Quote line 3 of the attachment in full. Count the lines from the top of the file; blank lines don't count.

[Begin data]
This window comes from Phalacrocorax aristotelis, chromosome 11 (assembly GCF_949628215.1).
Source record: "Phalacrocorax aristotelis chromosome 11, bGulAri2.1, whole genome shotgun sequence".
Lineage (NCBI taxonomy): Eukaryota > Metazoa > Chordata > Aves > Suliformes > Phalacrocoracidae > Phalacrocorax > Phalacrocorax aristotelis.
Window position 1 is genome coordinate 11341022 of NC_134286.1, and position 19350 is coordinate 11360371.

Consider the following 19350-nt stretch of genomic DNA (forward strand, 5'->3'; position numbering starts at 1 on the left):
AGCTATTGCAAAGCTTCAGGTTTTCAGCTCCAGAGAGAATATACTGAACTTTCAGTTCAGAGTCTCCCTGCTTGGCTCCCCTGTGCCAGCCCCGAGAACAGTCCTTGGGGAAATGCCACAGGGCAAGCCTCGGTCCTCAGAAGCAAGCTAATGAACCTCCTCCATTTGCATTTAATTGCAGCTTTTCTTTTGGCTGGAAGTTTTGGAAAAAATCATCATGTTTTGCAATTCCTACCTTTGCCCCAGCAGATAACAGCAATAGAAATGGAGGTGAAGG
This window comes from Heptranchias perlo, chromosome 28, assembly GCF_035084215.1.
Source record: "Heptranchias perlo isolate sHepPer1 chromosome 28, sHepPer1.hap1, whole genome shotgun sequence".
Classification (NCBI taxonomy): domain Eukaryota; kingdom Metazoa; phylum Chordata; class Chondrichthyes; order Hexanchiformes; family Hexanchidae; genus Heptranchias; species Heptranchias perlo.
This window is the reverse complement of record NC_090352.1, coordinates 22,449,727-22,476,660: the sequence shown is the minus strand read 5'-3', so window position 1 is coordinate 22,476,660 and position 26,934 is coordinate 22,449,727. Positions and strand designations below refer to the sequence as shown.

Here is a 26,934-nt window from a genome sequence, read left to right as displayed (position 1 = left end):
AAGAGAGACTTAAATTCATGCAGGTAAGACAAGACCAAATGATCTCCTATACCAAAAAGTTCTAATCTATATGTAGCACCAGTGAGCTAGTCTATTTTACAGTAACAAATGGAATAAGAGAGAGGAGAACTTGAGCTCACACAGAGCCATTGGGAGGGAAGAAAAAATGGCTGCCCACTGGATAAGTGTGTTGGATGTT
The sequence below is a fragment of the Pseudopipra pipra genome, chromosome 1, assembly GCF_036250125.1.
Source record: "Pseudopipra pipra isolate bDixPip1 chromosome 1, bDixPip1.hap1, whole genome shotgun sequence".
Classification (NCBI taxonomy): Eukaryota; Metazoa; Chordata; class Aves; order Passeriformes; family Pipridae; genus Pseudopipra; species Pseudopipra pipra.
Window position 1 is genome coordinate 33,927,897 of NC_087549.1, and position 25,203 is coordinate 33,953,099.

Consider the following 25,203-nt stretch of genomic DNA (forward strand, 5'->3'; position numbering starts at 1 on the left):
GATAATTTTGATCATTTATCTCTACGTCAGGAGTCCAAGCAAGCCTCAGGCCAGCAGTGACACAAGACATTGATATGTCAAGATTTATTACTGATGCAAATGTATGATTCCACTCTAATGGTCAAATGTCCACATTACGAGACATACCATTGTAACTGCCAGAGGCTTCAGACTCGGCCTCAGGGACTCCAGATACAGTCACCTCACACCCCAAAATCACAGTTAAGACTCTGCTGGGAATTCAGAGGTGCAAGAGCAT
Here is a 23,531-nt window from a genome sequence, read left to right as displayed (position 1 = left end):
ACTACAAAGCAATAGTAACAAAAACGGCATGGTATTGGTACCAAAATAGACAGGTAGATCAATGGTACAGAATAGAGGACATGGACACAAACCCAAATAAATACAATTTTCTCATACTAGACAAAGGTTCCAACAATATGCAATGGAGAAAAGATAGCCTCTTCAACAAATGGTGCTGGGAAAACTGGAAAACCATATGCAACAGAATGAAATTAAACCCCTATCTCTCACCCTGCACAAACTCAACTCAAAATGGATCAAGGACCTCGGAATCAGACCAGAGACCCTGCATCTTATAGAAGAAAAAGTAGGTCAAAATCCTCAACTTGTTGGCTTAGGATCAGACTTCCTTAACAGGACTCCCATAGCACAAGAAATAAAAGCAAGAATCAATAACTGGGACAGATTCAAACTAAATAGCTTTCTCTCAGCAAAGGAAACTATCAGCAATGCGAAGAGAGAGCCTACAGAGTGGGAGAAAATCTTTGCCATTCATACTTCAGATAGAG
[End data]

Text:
Lineage (NCBI taxonomy): Eukaryota > Metazoa > Chordata > Aves > Suliformes > Phalacrocoracidae > Phalacrocorax > Phalacrocorax aristotelis.